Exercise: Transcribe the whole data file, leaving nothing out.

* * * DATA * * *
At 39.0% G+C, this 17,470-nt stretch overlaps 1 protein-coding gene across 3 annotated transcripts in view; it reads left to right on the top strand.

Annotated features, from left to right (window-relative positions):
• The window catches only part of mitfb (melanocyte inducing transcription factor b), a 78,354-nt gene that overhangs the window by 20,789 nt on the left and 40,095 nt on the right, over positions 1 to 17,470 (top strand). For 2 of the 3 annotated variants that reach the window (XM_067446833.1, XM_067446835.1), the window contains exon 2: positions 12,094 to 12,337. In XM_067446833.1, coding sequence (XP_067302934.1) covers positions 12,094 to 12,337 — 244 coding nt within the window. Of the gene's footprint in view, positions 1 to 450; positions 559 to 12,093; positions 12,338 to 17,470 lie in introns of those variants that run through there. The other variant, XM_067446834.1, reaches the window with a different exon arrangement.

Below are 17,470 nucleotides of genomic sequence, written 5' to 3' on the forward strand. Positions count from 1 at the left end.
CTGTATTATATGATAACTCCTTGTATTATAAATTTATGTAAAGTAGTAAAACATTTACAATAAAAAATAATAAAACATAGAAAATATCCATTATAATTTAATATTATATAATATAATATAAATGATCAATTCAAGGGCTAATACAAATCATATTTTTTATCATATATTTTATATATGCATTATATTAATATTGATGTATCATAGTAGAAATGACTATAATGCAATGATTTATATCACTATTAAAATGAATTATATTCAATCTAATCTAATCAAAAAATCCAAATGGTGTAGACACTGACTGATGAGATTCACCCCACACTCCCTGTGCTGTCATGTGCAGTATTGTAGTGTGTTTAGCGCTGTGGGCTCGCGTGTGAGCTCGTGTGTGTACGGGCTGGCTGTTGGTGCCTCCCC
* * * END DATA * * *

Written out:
At 39.0% G+C, this 17,470-nt stretch overlaps 1 protein-coding gene across 3 annotated transcripts in view; it reads left to right on the top strand.

Annotated features, from left to right (window-relative positions):
• The window catches only part of mitfb (melanocyte inducing transcription factor b), a 78,354-nt gene that overhangs the window by 20,789 nt on the left and 40,095 nt on the right, over positions 1 to 17,470 (top strand). For 2 of the 3 annotated variants that reach the window (XM_067446833.1, XM_067446835.1), the window contains exon 2: positions 12,094 to 12,337. In XM_067446833.1, coding sequence (XP_067302934.1) covers positions 12,094 to 12,337 — 244 coding nt within the window. Of the gene's footprint in view, positions 1 to 450; positions 559 to 12,093; positions 12,338 to 17,470 lie in introns of those variants that run through there. The other variant, XM_067446834.1, reaches the window with a different exon arrangement.

Below are 17,470 nucleotides of genomic sequence, written 5' to 3' on the forward strand. Positions count from 1 at the left end.
CTGTATTATATGATAACTCCTTGTATTATAAATTTATGTAAAGTAGTAAAACATTTACAATAAAAAATAATAAAACATAGAAAATATCCATTATAATTTAATATTATATAATATAATATAAATGATCAATTCAAGGGCTAATACAAATCATATTTTTTATCATATATTTTATATATGCATTATATTAATATTGATGTATCATAGTAGAAATGACTATAATGCAATGATTTATATCACTATTAAAATGAATTATATTCAATCTAATCTAATCAAAAAATCCAAATGGTGTAGACACTGACTGATGAGATTCACCCCACACTCCCTGTGCTGTCATGTGCAGTATTGTAGTGTGTTTAGCGCTGTGGGCTCGCGTGTGAGCTCGTGTGTGTACGGGCTGGCTGTTGGTGCCTCCCC